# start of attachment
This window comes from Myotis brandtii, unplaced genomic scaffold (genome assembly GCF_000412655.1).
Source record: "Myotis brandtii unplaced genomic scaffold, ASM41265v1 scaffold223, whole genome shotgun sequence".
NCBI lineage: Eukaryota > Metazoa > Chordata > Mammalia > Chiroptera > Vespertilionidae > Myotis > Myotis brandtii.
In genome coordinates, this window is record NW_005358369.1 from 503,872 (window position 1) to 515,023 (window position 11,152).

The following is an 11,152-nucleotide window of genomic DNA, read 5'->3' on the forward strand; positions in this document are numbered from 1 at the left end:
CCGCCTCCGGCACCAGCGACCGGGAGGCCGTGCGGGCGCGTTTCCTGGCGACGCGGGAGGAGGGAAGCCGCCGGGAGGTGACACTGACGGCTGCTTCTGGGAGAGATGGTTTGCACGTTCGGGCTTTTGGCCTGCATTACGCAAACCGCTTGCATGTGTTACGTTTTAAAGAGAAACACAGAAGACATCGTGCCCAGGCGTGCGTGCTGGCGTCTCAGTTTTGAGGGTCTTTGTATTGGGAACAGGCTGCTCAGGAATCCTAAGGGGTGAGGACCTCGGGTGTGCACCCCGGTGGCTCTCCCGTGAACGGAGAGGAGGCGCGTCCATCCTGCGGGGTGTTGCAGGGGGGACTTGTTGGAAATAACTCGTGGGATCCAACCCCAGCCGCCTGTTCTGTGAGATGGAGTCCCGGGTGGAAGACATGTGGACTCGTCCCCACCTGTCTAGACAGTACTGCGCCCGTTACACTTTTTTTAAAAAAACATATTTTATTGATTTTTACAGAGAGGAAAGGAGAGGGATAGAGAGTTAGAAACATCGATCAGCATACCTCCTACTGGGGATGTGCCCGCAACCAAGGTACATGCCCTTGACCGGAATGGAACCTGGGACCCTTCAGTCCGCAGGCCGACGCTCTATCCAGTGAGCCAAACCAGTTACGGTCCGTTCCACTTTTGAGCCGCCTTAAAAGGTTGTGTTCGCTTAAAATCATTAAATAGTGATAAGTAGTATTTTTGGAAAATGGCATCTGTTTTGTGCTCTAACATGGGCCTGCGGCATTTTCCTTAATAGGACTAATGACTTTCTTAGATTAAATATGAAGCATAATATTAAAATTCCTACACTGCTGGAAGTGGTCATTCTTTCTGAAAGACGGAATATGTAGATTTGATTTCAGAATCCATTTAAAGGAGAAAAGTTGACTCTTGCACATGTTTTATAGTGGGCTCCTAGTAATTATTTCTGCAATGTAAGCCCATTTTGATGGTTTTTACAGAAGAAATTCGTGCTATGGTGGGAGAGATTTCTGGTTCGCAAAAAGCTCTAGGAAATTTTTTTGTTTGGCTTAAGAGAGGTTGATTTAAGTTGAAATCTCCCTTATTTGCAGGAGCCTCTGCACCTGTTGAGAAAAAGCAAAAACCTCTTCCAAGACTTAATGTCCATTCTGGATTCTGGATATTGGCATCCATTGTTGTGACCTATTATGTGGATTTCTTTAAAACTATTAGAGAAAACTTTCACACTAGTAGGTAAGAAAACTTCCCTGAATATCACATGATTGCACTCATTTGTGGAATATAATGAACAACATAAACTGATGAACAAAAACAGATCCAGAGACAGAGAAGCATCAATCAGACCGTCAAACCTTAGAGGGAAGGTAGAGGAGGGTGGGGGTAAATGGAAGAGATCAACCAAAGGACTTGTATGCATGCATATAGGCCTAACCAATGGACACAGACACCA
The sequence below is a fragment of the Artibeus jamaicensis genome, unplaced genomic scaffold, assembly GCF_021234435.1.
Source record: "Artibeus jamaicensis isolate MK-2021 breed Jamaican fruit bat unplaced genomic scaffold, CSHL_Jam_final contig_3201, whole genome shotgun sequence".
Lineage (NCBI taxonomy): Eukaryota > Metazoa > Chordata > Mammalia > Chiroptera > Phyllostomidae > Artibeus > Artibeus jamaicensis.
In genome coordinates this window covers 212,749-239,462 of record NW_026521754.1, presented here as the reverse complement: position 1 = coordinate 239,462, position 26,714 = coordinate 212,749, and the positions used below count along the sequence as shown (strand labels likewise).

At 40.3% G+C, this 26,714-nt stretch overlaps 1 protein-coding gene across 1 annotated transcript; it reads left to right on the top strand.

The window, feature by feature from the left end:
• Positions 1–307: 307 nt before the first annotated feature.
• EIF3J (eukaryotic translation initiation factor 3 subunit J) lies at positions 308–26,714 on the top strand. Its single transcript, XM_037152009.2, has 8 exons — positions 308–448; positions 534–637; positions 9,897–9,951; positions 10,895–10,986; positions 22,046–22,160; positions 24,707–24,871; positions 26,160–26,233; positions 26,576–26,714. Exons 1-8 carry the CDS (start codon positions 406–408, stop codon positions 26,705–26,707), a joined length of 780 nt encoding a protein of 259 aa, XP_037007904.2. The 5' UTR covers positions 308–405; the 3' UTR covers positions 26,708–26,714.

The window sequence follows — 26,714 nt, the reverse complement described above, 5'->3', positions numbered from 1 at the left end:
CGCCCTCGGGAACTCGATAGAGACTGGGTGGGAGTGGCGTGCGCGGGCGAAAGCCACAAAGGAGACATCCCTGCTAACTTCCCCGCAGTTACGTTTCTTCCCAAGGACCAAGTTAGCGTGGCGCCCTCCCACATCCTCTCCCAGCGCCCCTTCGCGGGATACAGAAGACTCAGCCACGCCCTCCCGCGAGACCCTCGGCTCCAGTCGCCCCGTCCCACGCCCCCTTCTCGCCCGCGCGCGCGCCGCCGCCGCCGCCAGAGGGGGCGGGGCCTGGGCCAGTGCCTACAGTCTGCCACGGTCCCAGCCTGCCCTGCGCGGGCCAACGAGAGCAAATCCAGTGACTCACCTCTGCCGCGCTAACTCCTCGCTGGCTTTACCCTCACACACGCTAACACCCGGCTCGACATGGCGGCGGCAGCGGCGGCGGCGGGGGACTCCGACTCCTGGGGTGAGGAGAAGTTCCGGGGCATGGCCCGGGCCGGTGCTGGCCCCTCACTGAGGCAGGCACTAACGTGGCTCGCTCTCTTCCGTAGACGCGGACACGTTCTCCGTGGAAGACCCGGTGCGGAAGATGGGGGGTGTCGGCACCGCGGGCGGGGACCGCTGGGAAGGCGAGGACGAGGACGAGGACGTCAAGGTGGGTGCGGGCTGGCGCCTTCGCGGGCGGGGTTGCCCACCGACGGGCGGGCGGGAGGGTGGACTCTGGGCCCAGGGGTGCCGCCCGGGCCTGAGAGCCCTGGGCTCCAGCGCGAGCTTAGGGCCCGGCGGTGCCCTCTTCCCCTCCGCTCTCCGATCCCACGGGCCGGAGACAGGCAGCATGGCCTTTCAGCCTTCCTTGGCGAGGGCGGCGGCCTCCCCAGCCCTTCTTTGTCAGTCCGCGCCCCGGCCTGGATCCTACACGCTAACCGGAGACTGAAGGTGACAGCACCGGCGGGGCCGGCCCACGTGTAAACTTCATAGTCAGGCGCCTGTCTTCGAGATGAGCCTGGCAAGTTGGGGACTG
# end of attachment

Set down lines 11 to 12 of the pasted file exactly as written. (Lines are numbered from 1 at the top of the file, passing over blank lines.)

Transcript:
At 40.3% G+C, this 26,714-nt stretch overlaps 1 protein-coding gene across 1 annotated transcript; it reads left to right on the top strand.

The window, feature by feature from the left end: